One of the penalties for refusing to participate in politics is that you end up being governed by your inferiors. (Plato)
In the week leading up to Election Day, the Met is offering us seven of the most fascinating political operas ever composed. History, politics, philosophy, and passion mingle in these gripping works that remind us of the inextricability of political actions and personal motivations. May this week’s historically-based dramas and their illustration of injustice, totalitarianism, and corruption motivate us all to exercise our right to vote. The nightly stream starts at 7:30 p.m. on the Met’s homepage and can be accessed for 22 hours. Please click on the title of each opera below for more information and the link to the full synopsis. To discover even more about the operas featured this week, check out the weekly guide along with articles, interviews, videos, podcasts, and educational resources.
Monday, October 26
Verdi’s Don Carlo – Starring Renata Scotto, Tatiana Troyanos, Vasile Moldoveanu, Sherrill Milnes, and Paul Plishka, conducted by James Levine. From February 21, 1980.
A supreme masterpiece, Verdi’s greatest political opera highlights the complex conflicts between politics, religion, friendship, and love like no other operatic work. Rooted in sixteenth-century Spanish history and inspired by Friedrich Schiller’s play, Don Carlos, Infant of Spain, the story turns on the life-and-death psychological power struggle between King Philip II and his son Don Carlos for the love of Elisabeth de Valois, and the freedom of Flanders.
Tuesday, October 27
Handel’s Agrippina – Starring Brenda Rae, Joyce DiDonato, Kate Lindsey, Iestyn Davies, Duncan Rock, and Matthew Rose. From February 29, 2020.
The title character is modeled on the ambitious and scheming mother of future Roman Emperor Nero, the historical Julia Agrippina the Younger, who schemes and plots to secure the throne for her son. This ironic and darkly humorous opera became an immediate success and established Handel’s reputation internationally.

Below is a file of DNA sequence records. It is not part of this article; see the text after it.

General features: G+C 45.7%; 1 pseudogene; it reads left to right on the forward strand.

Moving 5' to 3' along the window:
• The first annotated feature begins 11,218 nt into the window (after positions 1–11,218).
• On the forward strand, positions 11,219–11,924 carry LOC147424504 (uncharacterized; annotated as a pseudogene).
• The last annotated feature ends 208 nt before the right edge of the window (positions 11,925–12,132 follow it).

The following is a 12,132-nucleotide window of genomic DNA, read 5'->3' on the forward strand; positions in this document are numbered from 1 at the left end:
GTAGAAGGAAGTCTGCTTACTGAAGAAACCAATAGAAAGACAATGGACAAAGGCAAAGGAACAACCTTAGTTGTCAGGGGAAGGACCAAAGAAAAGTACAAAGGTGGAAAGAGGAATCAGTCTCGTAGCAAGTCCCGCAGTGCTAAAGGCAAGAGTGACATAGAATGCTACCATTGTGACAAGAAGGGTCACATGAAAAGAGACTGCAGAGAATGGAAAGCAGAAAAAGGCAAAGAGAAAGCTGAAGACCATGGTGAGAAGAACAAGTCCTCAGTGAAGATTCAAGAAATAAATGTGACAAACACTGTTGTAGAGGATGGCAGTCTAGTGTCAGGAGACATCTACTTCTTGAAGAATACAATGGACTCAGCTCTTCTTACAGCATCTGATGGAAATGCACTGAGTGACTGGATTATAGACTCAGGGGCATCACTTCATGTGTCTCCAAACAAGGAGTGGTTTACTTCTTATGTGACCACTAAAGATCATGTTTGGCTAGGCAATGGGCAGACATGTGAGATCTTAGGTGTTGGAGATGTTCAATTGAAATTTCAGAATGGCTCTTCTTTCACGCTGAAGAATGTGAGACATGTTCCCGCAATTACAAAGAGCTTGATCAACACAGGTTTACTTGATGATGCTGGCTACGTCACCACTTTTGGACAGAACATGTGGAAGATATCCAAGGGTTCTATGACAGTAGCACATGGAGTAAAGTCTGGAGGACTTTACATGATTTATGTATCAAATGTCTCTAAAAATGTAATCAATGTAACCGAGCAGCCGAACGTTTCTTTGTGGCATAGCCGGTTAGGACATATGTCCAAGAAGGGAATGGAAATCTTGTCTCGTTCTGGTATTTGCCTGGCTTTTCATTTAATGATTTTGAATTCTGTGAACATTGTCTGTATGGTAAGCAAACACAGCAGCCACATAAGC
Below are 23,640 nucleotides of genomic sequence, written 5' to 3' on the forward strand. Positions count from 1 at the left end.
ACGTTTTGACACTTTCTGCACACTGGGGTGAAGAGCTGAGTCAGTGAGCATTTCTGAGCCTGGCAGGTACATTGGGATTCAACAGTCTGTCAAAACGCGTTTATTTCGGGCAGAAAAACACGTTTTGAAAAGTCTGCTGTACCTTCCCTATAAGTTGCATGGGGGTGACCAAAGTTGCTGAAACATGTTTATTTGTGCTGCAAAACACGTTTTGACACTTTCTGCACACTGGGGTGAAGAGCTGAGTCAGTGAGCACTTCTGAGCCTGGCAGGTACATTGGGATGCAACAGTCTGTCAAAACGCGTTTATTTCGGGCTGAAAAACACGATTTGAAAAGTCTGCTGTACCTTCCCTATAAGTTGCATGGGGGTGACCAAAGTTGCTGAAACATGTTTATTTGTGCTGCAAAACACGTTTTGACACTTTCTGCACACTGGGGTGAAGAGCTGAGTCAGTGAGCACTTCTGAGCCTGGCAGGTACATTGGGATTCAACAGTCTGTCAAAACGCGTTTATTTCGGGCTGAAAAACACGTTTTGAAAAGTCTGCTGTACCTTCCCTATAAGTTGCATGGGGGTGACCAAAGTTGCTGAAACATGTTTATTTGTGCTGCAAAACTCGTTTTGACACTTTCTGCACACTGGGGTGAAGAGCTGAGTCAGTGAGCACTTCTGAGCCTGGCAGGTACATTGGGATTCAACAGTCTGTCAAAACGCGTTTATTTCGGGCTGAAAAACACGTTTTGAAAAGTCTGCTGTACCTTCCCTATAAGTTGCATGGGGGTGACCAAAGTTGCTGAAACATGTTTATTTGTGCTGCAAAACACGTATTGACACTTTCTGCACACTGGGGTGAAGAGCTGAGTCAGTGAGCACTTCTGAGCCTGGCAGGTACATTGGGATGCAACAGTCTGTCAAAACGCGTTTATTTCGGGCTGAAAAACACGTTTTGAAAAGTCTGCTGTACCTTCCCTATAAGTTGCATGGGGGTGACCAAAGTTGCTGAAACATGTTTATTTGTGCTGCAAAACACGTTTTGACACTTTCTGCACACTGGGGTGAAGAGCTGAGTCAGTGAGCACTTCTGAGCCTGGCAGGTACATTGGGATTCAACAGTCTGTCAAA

Wednesday, October 28
Verdi’s Simon Boccanegra – Starring Adrianne Pieczonka, Marcello Giordani, Plácido Domingo, and James Morris. From February 6, 2010.
The story is based on the play Simón Bocanegra by Antonio García Gutiérrez, whose play El trovador inspired an earlier opera by Verdi, Il trovatore. Political intrigue, self-sacrifice, paternal love, and young passion are at the core of this complicated plot about a 14th-century Doge of Genoa, his long-lost daughter Amelia, and her lover, Adorno.
Thursday, October 29
John Adams’s Nixon in China – Starring Kathleen Kim, Janis Kelly, Robert Brubaker, Russell Braun, James Maddalena, and Richard Paul Fink, conducted by John Adams. From February 12, 2011.
This pioneering opera premiered in 1987. Inspired by President Nixon’s 1972 visit to China, Adams’s work is an enduring and impactful contribution to contemporary American opera.
Friday, October 30
Mussorgsky’s Boris Godunov – Starring Ekaterina Semenchuk, Aleksandrs Antonenko, Oleg Balashov, Evgeny Nikitin, René Pape, Mikhail Petrenko, and Vladimir Ognovenko, conducted by Valery Gergiev. From October 23, 2010.
Mussorgsky’s only completed opera is based on a play by Alexander Pushkin (available in English translation on Project Gutenberg), and depicts key moments in the turbulent life of the Russian Tsar, Boris Godunov, who reigned from 1598 to 1605. Grandeur, guilt, political maneuverings, and a Coronation scene unequaled in all operatic repertoire.
Saturday, October 31
John Corigliano’s The Ghosts of Versailles – Starring Teresa Stratas, Håkan Hagegård, Gino Quilico, Graham Clark, Marilyn Horne, and Renée Fleming, conducted by James Levine. From January 10, 1992.
In the past opera stream weeks, we have experienced Pierre Beaumarchais’ Figaro plays in adaptations by Rossini (The Barber of Seville) and Mozart (The Marriage of Figaro). Here is an opera very loosely inspired by the last play in The Figaro Trilogy (the play’s title is La mère coupable—The Guilty Mother). For its 100th anniversary in 1983 the Metropolitan Opera commissioned the work from composer John Corigliano, but the opera actually premiered in 1991. This opera-within-an-opera brings together fantastical elements, fictional characters, ghosts of historical figures from Louis XVI’s court, like Marie Antoinette, and Beaumarchais himself as a character.
Sunday, November 1
Philip Glass’s Satyagraha – Starring Rachelle Durkin, Richard Croft, Kim Josephson, and Alfred Walker, conducted by Dante Anzolini. From November 19, 2011.
The second in the “Portrait Trilogy” operas by Philip Glass. Sung in Sanskrit and without percussion or brass in the orchestra, Satyagraha (meaning “insistence on truth”) is inspired by Mahatma Gandhi’s development of his philosophy of nonviolent resistance to injustice. There is no traditional plot structure. With Gandhi at the center, the opera is a meditative hybrid of history, politics, and philosophy. Each of the three major acts also highlights an important figure in humanity’s history: Leo Tolstoy, Rabindranath Tagore, and Martin Luther King, Jr.
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